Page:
We all know that the past two years have been tough on almost everyone, businesses dying, people being unable to work, and everyone needing to social distance. Due to the lack of social interaction, there has been a rise in depression and anxiety especially in teens and young adults. Along with the social distancing mandate, students had to go to school online through zoom, adding more distractions during class and making it more tempting to cheat through classes. Different people had different experiences through quarantine while some found school easier, some also found it harder. I shared a form with some students from SJM to see exactly what their experience was like.
The main difficulty many students went through during online school was the number of distractions that were available to them at home.
One student said, “I found it easier to get distracted during class because of everything going on around my house, and having my phone so close to me made it easy to get lost in it. When we got back in person I didn’t really know what was going on.”
Because of the teacher’s limited vision of what the students were doing, they were given easy access to their phones and other devices that may have caused them to pay less attention, which caused problems when tests came around. When we started to return fully in person, some students did not have a very good understanding of the class compared to how they might have before the quarantine.
On the contrary, some students felt the opposite, that the environment was more calming and quiet, making it easier to work, and actually had a raise in their grades.
One student said, “My grades were actually better than ever, it was peaceful and quiet being at home. My grades were probably perfect because teachers are not as strict during online school.”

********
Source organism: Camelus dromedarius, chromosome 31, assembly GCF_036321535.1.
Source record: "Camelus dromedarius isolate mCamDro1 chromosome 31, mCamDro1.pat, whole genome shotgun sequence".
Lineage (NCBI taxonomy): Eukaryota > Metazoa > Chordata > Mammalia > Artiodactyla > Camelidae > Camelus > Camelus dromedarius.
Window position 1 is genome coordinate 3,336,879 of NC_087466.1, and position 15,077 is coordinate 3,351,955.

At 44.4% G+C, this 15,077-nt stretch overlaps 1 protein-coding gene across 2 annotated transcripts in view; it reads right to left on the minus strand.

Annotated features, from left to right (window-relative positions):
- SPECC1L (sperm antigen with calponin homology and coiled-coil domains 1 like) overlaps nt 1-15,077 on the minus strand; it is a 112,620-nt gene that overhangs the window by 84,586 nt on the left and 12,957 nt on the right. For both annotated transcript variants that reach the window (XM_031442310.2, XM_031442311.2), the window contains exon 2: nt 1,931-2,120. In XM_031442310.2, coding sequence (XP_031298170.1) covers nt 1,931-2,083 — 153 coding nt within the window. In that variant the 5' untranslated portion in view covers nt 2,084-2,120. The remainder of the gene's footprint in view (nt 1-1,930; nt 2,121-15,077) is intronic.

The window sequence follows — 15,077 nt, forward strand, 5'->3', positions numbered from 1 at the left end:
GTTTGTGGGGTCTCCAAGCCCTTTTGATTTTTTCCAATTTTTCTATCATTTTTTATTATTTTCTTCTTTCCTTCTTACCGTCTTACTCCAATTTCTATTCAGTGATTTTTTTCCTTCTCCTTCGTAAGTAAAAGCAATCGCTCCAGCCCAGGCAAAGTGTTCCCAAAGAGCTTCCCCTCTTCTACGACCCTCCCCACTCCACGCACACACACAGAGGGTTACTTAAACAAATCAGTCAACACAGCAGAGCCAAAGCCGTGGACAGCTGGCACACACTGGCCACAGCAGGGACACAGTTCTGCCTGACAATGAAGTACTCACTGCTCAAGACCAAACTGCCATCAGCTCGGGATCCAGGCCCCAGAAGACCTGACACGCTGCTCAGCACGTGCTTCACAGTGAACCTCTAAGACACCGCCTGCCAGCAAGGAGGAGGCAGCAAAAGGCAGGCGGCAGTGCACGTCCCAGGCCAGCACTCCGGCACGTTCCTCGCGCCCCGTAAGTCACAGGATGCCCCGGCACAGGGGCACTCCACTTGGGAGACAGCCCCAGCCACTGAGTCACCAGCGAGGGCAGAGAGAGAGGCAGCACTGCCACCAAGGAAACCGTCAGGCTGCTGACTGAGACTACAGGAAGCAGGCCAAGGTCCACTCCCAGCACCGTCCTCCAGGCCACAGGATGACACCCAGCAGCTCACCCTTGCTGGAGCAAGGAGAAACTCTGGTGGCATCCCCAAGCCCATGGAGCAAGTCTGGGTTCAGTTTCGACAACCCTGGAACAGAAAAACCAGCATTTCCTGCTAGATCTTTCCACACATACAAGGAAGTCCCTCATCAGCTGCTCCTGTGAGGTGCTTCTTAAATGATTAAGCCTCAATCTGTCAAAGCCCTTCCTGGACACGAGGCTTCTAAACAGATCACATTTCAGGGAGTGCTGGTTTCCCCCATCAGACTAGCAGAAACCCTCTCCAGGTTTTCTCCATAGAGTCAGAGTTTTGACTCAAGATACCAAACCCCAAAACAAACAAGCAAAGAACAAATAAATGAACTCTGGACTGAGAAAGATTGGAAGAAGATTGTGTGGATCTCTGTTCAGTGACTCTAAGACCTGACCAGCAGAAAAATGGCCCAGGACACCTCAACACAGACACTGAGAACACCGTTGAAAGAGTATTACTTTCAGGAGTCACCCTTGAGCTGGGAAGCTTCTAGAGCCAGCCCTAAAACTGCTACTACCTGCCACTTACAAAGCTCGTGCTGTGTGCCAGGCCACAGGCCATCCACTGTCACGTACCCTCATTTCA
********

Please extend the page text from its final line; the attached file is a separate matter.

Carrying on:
With students being free from distractions in the classroom such as noisy classmates, some found it easier to pay attention during class and their grades reflected that.
Not only did the quarantine affect school performance but also overall mental health. There has been an increase in anxiety and depression in mainly teens and young adults due to the isolation that we have gone through during the past year.
"Quarantine made me very anxious and bored because of how much I was in my house,” one student said.
In a poll conducted by the American Psychiatric Association, it was shown that 41% of Americans are more anxious than they were the year before the quarantine, as well as 53% increase of parents being concerned about the mental state of their children.
Arthur C. Evans Jr., Ph.D., chief executive officer for the American Psychological Association states, “as part of a national recovery plan, we will be dealing with the mental health fallout from this pandemic for years to come.” This increase in anxiety and depression is also very impactful to students because it could affect their motivation to get their work done, pay attention or study, further lowering their performance in class. This increase is a very big issue and is something that could affect, and most likely does affect, someone close to us.
In the end, quarantine affected people in different ways, some for the better and some for the worse. Due to the time away from school last year, a lot of students don’t feel as if they learned as much as they would have any other year and are needing to put in more effort now to catch up.